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Faculty Resources

Predatory Publishers

What are Predatory Publishers?

According to Berger & Cirasella (2015), predatory journals are open access [or print] "journals that exist for the sole purpose of profit, not the dissemination of high-quality research findings and furtherance of knowledge. These predators generate profits by charging author fees, also known as article processing charges (APCs), that far exceed the cost of running their low-quality, fly-by-night operations."

Source: Berger, M., & Cirasella, J. (2015). Beyond Beall's list. College & Research Libraries News, 76(3), 132-135. Available from http://clrn.acrl.org

The above video is from an April 5, 2016 AACSB session on "Deceptive & Predatory Journals." (Time: 1.26.40)

Session panel includes industry experts Jeffery Beall (University of Colorado), Rick Anderson (University of Utah), Simon Linacre (Emerald Group Publishing), Wim Meester (Elevier), and Kathleen Berryman (Cabell's International) who explore the latest movements in scholarly communication in combating predatory publishing.

Cabell's International Directories is considered the authority for predatory journals since Jeffrey Beall's blog is no longer available.  You may search Cabell's Whitelist or their Blacklist for confirmation of journal validity.  Also available are journals by discipline and a variety of journal impact metrics.

Ulrich’sWeb Global Serials Directory lists over 300,000 journals that are daily overseen by a team of editors to maintain the knowledgebase to keep title information accurate and to educate publishers and providers.   Each journal shows whether it is peer-reviewed, refereed, or an academic/scholarly journal.

EBSCO's Serials Directory verifies that all publishers, journals, and additional content types are legitimate. Predatory publishing is an area that  EBSCO always looks into seriously before including new publishers.

Worldcat.org lists how many libraries own a journal

  • EBSCO      Yes, verified with library's representative in 2017. 
  • ProQuest   Yes, verified with library's representative in 2017.
  • Emerald     Yes, verified with Library's representative in 2017.
  • JSTOR       Yes, verified with Library's representative in 2017.

Many Open Access journals freely available on the Internet are indexed in library databases and may be trusted.  For example, journal titles that are part of the Directory of Open Access Journals (DOAJ) or the Freely Available Journals are available through library databases and may be trusted.

Neither Google nor Google Scholar provide a way to filter predatory journal titles from journals published through legitimate publishers or Open Access sources.

Recent Additions:

  • Basken, P. (2017, September 17). Why Beall's list died... and what it left unresolved about open access. Chronicle of Higher Education. Retrieved from http://www.chronicle.com/section/Publishing/12
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Publishing Considerations

Kent Anderson in the Open Access Publishing Toolkit outlines common problems among predatory journals (York University Libraries. Open Access Publishing Toolkit):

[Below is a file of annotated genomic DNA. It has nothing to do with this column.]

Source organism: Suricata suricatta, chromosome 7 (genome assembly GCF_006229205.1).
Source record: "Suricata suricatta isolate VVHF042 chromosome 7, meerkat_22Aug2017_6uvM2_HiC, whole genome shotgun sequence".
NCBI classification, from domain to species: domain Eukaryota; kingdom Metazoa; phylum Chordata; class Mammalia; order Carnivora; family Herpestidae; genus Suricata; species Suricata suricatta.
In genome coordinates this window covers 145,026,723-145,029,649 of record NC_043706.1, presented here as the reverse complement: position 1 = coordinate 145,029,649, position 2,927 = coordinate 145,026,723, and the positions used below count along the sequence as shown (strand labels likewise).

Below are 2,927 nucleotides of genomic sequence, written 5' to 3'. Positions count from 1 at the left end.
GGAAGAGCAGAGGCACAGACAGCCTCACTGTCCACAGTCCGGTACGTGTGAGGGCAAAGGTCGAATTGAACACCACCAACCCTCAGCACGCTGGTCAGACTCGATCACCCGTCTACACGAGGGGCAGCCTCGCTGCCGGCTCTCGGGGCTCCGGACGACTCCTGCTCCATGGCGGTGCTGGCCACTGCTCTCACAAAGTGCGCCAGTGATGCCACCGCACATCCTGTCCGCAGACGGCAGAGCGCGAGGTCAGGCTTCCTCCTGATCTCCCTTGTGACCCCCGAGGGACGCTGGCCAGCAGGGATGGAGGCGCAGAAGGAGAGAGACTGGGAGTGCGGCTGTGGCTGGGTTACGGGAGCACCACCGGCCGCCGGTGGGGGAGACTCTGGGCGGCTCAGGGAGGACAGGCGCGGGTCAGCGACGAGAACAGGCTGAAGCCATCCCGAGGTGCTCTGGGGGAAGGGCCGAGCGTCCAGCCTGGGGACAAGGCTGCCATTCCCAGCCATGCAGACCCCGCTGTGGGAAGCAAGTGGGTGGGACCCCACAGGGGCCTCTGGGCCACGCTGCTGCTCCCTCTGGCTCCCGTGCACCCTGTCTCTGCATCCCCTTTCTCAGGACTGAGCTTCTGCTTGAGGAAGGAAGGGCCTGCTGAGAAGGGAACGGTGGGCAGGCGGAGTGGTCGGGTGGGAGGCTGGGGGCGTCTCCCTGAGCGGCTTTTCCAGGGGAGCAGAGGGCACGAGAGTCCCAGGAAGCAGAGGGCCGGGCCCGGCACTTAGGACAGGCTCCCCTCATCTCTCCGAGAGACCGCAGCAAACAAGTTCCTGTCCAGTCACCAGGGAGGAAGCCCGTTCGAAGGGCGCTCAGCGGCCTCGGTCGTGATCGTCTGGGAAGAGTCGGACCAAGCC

1. Articles published without complete author approval.
  2. Articles published before payment terms were either understood or completed.
  3. Articles published with payment terms incomplete but then negotiated, forcing authors into an uncomfortable position.
  4. An editorial process that created more problems than it solved, with errors introduced during proof-reading, and authors “tearing their hair out” because of it.
  5. Papers published without peer-review.

Source: York University Libraries. (2015), Open Access Publishing Toolkit.  Available from http://researchguides.library.yorku.ca/content.php?pid=258206&sid=2131076

  1. Is the journal profile on Cabell's Directories positive?
  2. Is there evidence of peer-review and clear editorial process?
  3. Is it clear what fees will be charged?
  4. Transparency > look hard at the website (Wicherts, J. M.)

a) Can you contact the publisher by telephone, e-mail and post?

b) Aims, scope, and expected readership of the journal are clearly specified on the journal website

c) Criteria used by reviewers to rate submissions and types of submissions posted

d) The website indicates whether all submissions are sent out for review and who will make final decisions about them

e) The website provides targeted duration of the peer-review process

f)  Authors will be updated concerning the status of submissions (e.g., under review)

g)  Journal discloses the past (yearly) number of submissions, publications, and rejection rates 

h) Journal's website highlights issues of publication ethics, copyright, conflicts of interest, and  publication fees 

  i) Published papers include information on dates of original submission and acceptance  
 
  j) Website allows ratings of papers and post-publication commentaries by the community
 
  k) Reviewer’s comments and editorial correspondence are published alongside papers
 
  l) The names and affiliations of members of the editorial board are listed on the website
 
  m) The role of members of the editorial board is explicated on the website
 
  n) The journal has clear guidelines concerning sharing and availability of research data

Sources:

  • Dobson, H., (2016). Think.Check.Submit: The campaign helping researchers navigate the scholarly communication landscape. Insights. 29(3), pp.228–232. DOI: http://doi.org/10.1629/uksg.323
  • Reynolds, R. R. (2016, November 1). The predatory publishing phenomenon: Dead end or just an inconvenience ont he road to new scholarly publishing landscape. Insights
  • Wicherts, J. M. (2016). Peer review quality and transparency of the peer review process in open access and subscription journals. PLoS One (11(1): doi:10.1371/journal.pone.0147913
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